• [0056]
    An external data port/switch, in this embodiment a Universal Serial Bus (USB) port/switch 34, extends from the interior of the cabinet 16 through the cabinet wall to the exterior of the touch table 10 providing access for insertion and removal of a USB key 36, as well as switching of functions.
  • [0057]
    The USB port/switch 34, projector 22, and imaging device 32 are each connected to and managed by the processing structure 20. A power supply (not shown) supplies electrical power to the electrical components of the touch table 10. The power supply may be an external unit or, for example, a universal power supply within the cabinet 16 for improving portability of the touch table 10. The cabinet 16 fully encloses its contents in order to restrict the levels of ambient visible and infrared light entering the cabinet 16 thereby to facilitate satisfactory signal to noise performance. However, provision is made for the flow of air into and out of the cabinet 16 for managing the heat generated by the various components housed inside the cabinet 16, as described in U.S. patent application Ser. No. ______ (ATTORNEY DOCKET No. 6355-260) entitled “TOUCH PANEL FOR INTERACTIVE INPUT SYSTEM AND INTERACTIVE INPUT SYSTEM EMPLOYING THE TOUCH PANEL” to Sirotich et al. filed on even date herewith and assigned to the assignee of the subject application, the content of which is incorporated herein by reference in its entirety.
  • [0058]
    As set out above, the touch panel 14 of touch table 10 operates based on the principles of frustrated total internal reflection (FTIR), as described in further detail in the above-mentioned U.S. patent application Ser. No. ______ (ATTORNEY DOCKET 6355-260). FIG. 2 b is a sectional view of the table top 12 and touch panel 14 for the touch table 10 shown in FIG. 1. Table top 12 comprises a frame 120 supporting the touch panel 14. In this embodiment, frame 120 is composed of plastic. Touch panel 14 comprises an optical waveguide layer 144 that, according to this embodiment, is a sheet of acrylic. A resilient diffusion layer 146 lies against the optical waveguide layer 144. The diffusion layer 146 substantially reflects the IR light escaping the optical waveguide layer 144 down into the cabinet 16, and diffuses visible light being projected onto it in order to display the projected image. Overlying the resilient diffusion layer 146 on the opposite side of the optical waveguide layer 144 is a clear, protective layer 148 having a smooth touch surface. While the touch panel 14 may function without the protective layer 148, the protective layer 148 permits use of the touch panel 14 without undue discoloration, snagging or creasing of the underlying diffusion layer 146, and without undue wear on users' fingers. Furthermore, the protective layer 148 provides abrasion, scratch and chemical resistance to the overall touch panel 14, as is useful for panel longevity. The protective layer 148, diffusion layer 146, and optical waveguide layer 144 are clamped together at their edges as a unit and mounted within the table top 12. Over time, prolonged use may wear one or more of the layers. As desired, the edges of the layers may be unclamped in order to inexpensively provide replacements for the worn layers. It will be understood that the layers may be kept together in other ways, such as by use of one or more of adhesives, friction fit, screws, nails, or other fastening methods. A bank of infrared light emitting diodes (LEDs) 142 is positioned along at least one side surface of the optical waveguide layer 144 (into the page in FIG. 2 b). Each LED 142 emits infrared light into the optical waveguide layer 144. Bonded to the other side surfaces of the optical waveguide layer 144 is reflective tape 143 to reflect light back into the optical waveguide layer 144 thereby saturating the optical waveguide layer 144 with infrared illumination. The IR light reaching other side surfaces is generally reflected entirely back into the optical waveguide layer 144 by the reflective tape 143 at the other side surfaces.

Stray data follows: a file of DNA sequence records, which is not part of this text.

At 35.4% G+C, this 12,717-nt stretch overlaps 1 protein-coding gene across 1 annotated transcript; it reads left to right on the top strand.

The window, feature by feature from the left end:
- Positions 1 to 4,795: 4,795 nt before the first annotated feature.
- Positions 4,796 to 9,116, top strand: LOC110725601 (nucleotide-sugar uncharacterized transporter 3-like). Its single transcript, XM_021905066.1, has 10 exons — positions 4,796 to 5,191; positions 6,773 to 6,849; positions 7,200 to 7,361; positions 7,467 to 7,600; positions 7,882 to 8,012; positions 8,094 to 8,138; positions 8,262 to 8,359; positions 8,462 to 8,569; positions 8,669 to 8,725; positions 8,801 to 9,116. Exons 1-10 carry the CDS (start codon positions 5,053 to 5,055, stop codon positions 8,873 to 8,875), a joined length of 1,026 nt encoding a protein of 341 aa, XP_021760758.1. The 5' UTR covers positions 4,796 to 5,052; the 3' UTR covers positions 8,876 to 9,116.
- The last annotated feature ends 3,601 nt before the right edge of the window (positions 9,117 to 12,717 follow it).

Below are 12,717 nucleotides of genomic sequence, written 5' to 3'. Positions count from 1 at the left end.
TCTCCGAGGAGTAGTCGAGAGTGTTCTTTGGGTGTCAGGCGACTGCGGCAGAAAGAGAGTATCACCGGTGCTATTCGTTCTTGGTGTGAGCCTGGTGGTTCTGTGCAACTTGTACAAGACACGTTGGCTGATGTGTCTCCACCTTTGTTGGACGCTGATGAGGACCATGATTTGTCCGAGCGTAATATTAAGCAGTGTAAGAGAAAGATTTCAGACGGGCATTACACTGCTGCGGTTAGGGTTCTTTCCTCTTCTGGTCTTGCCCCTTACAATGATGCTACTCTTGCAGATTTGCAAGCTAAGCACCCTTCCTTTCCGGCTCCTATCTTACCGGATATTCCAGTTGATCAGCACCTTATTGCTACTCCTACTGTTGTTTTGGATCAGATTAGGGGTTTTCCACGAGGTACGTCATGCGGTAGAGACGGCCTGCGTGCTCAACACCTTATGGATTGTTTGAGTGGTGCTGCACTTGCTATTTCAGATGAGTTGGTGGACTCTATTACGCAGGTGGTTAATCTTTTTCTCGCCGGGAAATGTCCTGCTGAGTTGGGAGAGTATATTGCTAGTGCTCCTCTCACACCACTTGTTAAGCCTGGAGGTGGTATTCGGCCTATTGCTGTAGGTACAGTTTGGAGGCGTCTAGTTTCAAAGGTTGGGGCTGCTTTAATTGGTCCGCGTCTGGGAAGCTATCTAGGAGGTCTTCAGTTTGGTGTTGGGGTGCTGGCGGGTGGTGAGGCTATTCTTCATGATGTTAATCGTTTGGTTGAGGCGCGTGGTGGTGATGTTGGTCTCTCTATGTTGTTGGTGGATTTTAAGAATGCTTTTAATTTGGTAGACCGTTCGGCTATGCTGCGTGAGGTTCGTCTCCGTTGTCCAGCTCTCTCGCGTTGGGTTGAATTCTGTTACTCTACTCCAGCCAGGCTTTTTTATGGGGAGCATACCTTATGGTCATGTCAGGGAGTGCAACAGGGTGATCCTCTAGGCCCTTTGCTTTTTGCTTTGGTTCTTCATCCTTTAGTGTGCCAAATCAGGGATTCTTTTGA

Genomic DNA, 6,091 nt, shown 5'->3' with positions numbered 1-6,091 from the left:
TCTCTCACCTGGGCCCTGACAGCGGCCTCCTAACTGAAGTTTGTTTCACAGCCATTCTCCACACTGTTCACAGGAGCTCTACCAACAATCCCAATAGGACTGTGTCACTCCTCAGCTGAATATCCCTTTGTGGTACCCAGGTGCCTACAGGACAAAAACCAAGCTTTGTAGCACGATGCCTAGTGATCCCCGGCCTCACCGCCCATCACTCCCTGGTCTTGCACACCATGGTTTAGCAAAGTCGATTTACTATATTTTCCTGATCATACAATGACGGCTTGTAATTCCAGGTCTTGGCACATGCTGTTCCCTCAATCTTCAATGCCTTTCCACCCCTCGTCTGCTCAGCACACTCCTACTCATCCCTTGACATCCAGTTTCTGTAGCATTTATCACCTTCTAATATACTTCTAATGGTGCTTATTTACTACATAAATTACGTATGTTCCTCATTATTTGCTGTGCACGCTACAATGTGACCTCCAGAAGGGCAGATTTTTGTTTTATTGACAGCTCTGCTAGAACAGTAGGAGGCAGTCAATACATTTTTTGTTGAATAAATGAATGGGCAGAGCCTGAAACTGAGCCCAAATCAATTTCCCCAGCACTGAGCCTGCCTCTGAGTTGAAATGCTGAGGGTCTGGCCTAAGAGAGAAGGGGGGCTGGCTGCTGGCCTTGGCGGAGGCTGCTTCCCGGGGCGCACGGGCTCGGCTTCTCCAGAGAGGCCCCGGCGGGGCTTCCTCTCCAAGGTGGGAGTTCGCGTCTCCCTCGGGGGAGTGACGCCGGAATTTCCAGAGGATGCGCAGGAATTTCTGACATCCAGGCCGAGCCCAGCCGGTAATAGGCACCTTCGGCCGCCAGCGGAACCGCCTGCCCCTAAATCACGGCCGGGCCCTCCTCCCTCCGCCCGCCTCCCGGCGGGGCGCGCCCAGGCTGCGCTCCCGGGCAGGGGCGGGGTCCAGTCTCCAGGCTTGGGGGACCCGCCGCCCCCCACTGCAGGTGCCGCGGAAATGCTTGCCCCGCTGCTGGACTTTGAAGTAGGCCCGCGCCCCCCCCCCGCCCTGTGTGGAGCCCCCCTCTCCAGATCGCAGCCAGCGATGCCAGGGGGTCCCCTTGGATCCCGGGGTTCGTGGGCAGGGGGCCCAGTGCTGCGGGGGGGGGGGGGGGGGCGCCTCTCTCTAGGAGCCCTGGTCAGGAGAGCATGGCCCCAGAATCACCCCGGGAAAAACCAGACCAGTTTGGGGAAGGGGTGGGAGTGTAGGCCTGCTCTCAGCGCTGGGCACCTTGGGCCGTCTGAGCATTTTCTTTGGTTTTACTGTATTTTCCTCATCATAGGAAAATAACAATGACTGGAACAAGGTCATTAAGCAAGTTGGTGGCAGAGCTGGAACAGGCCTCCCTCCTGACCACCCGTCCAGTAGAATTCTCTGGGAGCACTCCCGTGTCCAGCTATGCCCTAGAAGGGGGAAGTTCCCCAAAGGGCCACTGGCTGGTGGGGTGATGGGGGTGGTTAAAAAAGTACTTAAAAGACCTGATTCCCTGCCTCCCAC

• [0059]
    In general, when a user contacts the display surface 15 with a pointer 11, the pressure of the pointer 11 against the touch panel 14 “frustrates” the TIR at the touch point causing IR light saturating an optical waveguide layer 144 in the touch panel 14 to escape at the touch point. The escaping IR light reflects off of the pointer 11 and scatters locally downward to reach the third mirror 30. This occurs for each pointer 11 as it contacts the display surface 15 at a respective touch point.